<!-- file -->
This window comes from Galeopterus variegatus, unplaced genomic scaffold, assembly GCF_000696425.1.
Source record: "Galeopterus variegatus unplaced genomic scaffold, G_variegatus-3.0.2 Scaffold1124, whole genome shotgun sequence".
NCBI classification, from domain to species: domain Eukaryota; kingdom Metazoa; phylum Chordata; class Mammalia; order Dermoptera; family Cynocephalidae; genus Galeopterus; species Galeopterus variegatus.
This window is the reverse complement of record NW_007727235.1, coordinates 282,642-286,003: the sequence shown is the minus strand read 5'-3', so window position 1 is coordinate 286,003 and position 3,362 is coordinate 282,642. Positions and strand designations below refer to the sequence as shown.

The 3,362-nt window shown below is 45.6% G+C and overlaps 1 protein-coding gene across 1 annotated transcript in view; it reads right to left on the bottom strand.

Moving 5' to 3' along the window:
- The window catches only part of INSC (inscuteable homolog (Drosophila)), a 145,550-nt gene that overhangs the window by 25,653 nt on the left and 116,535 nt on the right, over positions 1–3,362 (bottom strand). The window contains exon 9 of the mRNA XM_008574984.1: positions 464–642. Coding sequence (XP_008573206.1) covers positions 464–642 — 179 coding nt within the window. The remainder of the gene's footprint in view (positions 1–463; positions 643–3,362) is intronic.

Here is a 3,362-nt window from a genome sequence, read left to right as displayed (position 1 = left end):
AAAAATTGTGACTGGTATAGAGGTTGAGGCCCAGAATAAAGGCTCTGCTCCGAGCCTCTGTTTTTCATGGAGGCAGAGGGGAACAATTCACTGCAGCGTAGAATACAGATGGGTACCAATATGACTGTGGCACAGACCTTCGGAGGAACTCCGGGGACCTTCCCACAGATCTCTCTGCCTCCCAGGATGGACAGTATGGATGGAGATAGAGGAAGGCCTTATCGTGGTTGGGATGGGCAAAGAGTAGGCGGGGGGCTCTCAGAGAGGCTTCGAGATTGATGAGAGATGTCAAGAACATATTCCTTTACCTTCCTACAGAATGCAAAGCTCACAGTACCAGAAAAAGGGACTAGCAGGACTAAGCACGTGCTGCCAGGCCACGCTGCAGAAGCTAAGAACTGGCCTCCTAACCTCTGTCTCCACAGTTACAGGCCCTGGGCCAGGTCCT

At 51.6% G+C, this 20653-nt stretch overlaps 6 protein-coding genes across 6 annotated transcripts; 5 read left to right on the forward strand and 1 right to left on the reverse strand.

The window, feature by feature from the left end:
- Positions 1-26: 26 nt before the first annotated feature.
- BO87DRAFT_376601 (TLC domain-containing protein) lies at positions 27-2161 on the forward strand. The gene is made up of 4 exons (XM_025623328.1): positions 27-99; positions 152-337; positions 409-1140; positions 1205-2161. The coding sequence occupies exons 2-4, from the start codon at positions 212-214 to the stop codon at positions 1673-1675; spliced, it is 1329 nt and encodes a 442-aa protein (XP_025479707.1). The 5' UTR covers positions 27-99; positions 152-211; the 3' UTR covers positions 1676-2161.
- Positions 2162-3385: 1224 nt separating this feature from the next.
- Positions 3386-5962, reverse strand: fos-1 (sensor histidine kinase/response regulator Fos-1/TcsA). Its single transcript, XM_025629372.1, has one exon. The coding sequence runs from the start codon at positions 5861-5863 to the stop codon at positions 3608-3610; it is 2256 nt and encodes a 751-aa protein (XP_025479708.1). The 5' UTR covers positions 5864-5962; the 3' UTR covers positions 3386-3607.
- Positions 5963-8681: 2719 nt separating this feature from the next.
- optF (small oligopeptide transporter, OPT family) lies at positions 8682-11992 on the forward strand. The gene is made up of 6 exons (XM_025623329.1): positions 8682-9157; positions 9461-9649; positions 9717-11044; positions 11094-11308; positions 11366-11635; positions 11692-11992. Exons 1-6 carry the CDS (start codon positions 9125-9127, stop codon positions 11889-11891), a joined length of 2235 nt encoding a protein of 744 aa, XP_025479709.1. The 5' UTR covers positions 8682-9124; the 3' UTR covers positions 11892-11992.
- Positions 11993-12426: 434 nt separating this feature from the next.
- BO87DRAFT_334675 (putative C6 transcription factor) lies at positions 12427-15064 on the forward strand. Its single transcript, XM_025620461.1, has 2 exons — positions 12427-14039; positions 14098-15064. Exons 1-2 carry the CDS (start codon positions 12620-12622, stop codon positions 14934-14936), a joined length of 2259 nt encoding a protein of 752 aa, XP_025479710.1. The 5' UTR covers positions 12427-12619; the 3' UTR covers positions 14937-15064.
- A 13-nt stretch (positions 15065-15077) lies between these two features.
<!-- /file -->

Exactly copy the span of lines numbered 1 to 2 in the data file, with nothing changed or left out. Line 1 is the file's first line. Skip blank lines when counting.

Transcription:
This window comes from Galeopterus variegatus, unplaced genomic scaffold, assembly GCF_000696425.1.
Source record: "Galeopterus variegatus unplaced genomic scaffold, G_variegatus-3.0.2 Scaffold1124, whole genome shotgun sequence".